York managed to work through his severe pain for the first four seasons. In the middle of Season 5, however, he was run-down and it started to show on camera. On the day of filming the “Daddy Does His Thing” episode, he skipped lunch to see his doctor, who was out. He was given B-12 and while filming a scene with Maurice Evans on a scaffold (15 feet in the air) the hot lights, exhaustion and medication sent York into a seizure. He was rushed to the hospital and never returned to the Bewitched set. Some episodes were filmed without Darrin’s character until Dick Sargent took over the role.
Gladys Kravitz Had No Chin
Alice Pearce played the part of the Stephen’s nosy busybody neighbor, Gladys Kravitz. She did it so well that even today a nosy neighbor is referred to as a “Gladys Kravitz.” When Pearce was 9, she fell from a playground swing and landed on her chin, stunting its growth. Her jaw prevented her from landing any leading lady roles when she took up acting, but she was perfect as a comic relief. Four months before receiving a phone call from her agent telling her that William Asher wanted her for a role on his new TV show, Pearce was diagnosed with ovarian cancer. She had surgery, but the doctors informed her that her case was terminal. But she didn’t let any of her co-workers know about her condition, and other than her being a little tired on the set now and then, no one suspected her of being seriously ill. Pearce passed away in March 1966, and was awarded an Outstanding Supporting Actress Emmy Award two months after her death. Sandra Gould took over the role of Gladys Kravitz for the remainder of the series.
That Nose Wiggle? Look Closely
According to Erin Murphy (Tabitha), Elizabeth Montgomery’s nose wiggle was a camera trick. If you look closely, you’ll see that Samantha’s nose never wiggles -- it was actually her upper lip. It was even claimed that her mouth moving did move her nose.
Marion Lorne Had A Doorknob Fetish
Most of the supporting actors on the show wore their own clothes and accessories on screen. According to Kasey Rogers (“Louise Tate”), they’d bring in their clothes a week prior to filming and the wardrobe department would clean and iron them. Agnes Moorehead was often seen wearing a starburst brooch that was set with 8.5 carats of old-mine diamonds. Montgomery had always admired the pin, so when Moorehead passed away in 1974, she left it to her TV daughter.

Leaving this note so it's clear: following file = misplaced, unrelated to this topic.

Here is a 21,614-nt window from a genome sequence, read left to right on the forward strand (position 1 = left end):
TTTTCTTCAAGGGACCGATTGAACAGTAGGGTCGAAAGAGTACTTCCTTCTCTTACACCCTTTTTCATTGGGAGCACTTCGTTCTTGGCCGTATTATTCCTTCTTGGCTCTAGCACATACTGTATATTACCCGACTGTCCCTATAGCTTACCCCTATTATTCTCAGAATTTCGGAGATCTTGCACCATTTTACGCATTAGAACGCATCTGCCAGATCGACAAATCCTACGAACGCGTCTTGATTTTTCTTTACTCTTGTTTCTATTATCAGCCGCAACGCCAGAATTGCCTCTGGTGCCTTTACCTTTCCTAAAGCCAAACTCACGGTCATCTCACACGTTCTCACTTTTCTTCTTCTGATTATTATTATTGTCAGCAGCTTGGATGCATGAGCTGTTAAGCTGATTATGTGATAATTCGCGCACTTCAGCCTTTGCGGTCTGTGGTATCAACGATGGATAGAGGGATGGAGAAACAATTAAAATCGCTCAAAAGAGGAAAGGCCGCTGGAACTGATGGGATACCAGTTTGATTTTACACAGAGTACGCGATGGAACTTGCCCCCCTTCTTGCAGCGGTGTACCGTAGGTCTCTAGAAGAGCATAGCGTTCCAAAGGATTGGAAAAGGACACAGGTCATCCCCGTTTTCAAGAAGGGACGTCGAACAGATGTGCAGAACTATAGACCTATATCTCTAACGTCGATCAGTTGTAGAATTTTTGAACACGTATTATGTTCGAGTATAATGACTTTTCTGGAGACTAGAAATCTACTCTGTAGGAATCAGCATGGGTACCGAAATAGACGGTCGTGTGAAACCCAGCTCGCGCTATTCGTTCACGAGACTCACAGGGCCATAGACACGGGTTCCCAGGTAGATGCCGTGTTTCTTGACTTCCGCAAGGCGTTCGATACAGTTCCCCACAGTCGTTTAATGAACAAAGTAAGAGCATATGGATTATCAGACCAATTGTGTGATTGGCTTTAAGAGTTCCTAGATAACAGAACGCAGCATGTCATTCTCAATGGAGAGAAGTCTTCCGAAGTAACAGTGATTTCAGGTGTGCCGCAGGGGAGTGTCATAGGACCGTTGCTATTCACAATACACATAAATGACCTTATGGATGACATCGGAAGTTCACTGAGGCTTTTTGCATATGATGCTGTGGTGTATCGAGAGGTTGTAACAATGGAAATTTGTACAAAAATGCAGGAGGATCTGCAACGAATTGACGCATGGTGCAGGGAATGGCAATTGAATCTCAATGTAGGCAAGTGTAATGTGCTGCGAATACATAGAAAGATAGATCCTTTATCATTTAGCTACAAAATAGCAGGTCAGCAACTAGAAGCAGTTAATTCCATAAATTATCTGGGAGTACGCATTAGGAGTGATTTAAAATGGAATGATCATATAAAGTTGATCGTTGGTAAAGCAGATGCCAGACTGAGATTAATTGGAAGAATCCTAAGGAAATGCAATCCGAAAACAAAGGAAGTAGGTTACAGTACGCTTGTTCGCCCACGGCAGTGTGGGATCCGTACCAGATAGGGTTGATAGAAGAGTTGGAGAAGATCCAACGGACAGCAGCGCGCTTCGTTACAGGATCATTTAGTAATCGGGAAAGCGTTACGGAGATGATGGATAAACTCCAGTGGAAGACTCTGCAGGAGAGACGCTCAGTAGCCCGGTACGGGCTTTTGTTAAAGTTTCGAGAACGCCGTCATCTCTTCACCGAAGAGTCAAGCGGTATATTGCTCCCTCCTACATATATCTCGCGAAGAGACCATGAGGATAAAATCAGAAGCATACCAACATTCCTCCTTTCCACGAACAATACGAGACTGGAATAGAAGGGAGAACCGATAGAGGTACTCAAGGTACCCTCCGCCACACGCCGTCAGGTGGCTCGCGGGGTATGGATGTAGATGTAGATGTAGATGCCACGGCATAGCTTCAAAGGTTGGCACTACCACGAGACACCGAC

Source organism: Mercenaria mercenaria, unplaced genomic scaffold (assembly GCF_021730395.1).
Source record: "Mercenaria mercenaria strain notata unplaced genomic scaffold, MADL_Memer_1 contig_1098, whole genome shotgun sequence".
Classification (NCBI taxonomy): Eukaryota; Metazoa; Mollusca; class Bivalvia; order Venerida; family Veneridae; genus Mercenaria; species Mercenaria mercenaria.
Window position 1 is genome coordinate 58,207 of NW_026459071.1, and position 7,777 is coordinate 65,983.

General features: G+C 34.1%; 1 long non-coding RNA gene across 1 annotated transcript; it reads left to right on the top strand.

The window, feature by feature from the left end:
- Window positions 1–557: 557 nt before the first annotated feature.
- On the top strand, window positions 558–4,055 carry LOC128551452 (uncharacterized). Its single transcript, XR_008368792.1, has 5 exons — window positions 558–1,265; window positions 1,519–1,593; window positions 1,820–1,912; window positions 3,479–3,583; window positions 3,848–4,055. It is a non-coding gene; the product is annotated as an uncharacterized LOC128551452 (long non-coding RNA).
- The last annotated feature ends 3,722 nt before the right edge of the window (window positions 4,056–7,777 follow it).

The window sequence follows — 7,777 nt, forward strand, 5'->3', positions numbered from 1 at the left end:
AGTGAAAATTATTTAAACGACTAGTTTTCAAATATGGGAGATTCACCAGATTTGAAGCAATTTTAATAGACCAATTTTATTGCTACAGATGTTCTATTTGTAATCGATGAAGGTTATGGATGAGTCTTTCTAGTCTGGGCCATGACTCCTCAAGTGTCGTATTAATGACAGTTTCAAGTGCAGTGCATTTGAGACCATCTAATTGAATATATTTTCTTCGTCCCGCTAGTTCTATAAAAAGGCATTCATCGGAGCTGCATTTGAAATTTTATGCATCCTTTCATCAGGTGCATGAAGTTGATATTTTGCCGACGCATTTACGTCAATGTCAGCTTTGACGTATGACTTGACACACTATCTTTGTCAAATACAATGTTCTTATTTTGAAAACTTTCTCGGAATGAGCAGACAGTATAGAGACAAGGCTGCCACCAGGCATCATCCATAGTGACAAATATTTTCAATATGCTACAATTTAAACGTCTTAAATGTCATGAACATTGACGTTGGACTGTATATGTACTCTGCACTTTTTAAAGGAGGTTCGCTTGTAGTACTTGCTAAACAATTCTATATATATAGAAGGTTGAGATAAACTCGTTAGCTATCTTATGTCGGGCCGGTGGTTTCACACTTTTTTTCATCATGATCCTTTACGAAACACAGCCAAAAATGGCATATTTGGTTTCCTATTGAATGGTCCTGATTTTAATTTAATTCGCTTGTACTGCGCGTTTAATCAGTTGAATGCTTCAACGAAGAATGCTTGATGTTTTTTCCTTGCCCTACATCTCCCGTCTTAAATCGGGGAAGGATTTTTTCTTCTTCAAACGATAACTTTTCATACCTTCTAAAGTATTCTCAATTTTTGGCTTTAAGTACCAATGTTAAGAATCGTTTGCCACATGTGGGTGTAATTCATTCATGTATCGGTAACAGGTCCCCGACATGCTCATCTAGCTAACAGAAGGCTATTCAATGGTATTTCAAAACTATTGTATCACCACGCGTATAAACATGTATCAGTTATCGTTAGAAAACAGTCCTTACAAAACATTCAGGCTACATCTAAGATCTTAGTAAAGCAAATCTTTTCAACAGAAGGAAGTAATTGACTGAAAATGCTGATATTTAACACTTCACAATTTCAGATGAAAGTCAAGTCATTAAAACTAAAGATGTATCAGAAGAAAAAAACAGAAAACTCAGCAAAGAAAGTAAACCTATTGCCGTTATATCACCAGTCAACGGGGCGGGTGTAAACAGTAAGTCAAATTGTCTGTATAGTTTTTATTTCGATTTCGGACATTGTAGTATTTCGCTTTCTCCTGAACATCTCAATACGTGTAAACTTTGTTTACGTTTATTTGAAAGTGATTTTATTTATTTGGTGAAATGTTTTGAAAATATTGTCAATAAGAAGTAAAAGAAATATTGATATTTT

Even though Endora hated Darrin on the show, off-camera Agnes Moorehead was closer to Dick York than any of the other cast members. She was not happy at all when he was replaced with Dick Sargent.
Marion Lorne, who portrayed the lovable Aunt Clara, really did collect doorknobs like her character did on the show. The character’s unusual fascination with doorknobs was based on Lorne’s real-life fetish; she had a collection of over 1000 antique doorknobs!
The Special Effects Were Incredibly Primitive
There wasn’t computer-generated magic in the 1960’s so all of the “magic” that was on Bewitched was created by a team of hard-working stagehands. For example, if Samantha wanted to quickly clean up the living room for a surprise visit from her in-laws, she’d raise her arms in the air and “zap” the room clean. In real life, Elizabeth Montgomery had to stand in place, arms raised, while the director called “cut” and members of the crew then ran around removing the clutter from the set. Once the living room was nice and neat, “action” was called and Montgomery would lower her arms and continue the scene. Bernard Fox, who played Dr. Bombay, said that he’d gotten some minor surface burns on occasion from the pyrotechnics that were used to pop him into various scenes.
Tags: Behind The Scenes | Bewitched | Elizabeth Montgomery | Rare Facts And Stories About History | TV In The 1960s | TV In The 1970s